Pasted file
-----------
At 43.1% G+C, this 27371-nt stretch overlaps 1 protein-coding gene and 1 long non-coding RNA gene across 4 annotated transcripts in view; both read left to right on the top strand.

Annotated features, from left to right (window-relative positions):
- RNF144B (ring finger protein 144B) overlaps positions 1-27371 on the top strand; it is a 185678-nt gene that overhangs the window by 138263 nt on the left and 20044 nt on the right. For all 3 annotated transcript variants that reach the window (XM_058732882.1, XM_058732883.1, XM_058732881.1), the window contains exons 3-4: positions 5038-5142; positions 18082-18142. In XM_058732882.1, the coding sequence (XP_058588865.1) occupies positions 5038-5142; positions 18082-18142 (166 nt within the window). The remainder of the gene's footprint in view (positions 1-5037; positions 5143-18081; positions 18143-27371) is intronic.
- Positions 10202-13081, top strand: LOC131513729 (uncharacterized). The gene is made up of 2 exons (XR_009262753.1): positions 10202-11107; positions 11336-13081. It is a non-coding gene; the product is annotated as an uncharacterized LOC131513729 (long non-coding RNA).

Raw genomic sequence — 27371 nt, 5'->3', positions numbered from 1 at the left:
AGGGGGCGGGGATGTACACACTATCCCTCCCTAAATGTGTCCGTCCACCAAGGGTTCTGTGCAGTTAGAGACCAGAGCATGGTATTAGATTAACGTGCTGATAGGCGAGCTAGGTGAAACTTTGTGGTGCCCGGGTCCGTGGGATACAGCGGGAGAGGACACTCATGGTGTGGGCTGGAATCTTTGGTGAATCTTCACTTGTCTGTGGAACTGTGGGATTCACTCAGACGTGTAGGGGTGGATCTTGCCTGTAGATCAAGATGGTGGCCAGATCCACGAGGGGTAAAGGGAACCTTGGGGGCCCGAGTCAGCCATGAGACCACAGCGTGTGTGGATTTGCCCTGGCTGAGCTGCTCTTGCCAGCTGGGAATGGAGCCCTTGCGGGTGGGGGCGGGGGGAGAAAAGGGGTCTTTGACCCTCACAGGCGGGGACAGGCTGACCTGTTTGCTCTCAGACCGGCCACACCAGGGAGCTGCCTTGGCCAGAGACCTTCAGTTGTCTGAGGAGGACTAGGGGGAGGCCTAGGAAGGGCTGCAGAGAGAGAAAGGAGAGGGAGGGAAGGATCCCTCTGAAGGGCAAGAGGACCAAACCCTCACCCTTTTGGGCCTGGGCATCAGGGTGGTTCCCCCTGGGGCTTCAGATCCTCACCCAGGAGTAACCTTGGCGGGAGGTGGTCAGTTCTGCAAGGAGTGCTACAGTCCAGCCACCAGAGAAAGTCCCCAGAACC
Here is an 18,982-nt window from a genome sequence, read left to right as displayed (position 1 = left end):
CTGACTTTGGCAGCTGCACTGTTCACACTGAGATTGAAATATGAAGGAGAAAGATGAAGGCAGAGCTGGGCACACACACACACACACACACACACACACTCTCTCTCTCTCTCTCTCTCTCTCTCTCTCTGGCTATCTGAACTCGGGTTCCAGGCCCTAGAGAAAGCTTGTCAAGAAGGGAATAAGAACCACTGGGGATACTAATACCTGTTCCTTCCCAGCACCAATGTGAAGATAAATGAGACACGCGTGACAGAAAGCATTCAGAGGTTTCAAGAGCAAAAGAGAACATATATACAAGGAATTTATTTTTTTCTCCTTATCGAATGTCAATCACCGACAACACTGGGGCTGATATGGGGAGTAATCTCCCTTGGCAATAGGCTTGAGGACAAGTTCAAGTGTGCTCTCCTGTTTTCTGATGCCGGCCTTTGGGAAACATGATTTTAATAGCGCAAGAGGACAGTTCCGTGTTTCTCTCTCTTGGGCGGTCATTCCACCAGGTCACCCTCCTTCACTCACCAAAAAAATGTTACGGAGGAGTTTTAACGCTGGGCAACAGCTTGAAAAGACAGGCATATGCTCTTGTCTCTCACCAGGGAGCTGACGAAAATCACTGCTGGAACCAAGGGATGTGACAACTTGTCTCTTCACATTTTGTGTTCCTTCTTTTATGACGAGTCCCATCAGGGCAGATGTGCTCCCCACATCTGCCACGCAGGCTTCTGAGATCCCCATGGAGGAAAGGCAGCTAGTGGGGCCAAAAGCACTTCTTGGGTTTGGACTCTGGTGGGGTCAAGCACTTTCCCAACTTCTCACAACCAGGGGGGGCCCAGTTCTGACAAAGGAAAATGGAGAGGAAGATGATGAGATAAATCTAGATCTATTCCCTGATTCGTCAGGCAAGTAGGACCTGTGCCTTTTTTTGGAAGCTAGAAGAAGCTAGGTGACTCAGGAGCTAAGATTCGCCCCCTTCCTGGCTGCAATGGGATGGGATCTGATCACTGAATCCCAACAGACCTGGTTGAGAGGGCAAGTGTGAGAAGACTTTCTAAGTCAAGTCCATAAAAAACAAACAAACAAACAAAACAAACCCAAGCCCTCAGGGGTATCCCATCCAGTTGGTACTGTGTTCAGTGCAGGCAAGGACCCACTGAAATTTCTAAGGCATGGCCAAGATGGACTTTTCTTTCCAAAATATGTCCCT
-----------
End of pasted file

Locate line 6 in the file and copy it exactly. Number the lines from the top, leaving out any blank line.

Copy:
AGGGGGCGGGGATGTACACACTATCCCTCCCTAAATGTGTCCGTCCACCAAGGGTTCTGTGCAGTTAGAGACCAGAGCATGGTATTAGATTAACGTGCTGATAGGCGAGCTAGGTGAAACTTTGTGGTGCCCGGGTCCGTGGGATACAGCGGGAGAGGACACTCATGGTGTGGGCTGGAATCTTTGGTGAATCTTCACTTGTCTGTGGAACTGTGGGATTCACTCAGACGTGTAGGGGTGGATCTTGCCTGTAGATCAAGATGGTGGCCAGATCCACGAGGGGTAAAGGGAACCTTGGGGGCCCGAGTCAGCCATGAGACCACAGCGTGTGTGGATTTGCCCTGGCTGAGCTGCTCTTGCCAGCTGGGAATGGAGCCCTTGCGGGTGGGGGCGGGGGGAGAAAAGGGGTCTTTGACCCTCACAGGCGGGGACAGGCTGACCTGTTTGCTCTCAGACCGGCCACACCAGGGAGCTGCCTTGGCCAGAGACCTTCAGTTGTCTGAGGAGGACTAGGGGGAGGCCTAGGAAGGGCTGCAGAGAGAGAAAGGAGAGGGAGGGAAGGATCCCTCTGAAGGGCAAGAGGACCAAACCCTCACCCTTTTGGGCCTGGGCATCAGGGTGGTTCCCCCTGGGGCTTCAGATCCTCACCCAGGAGTAACCTTGGCGGGAGGTGGTCAGTTCTGCAAGGAGTGCTACAGTCCAGCCACCAGAGAAAGTCCCCAGAACC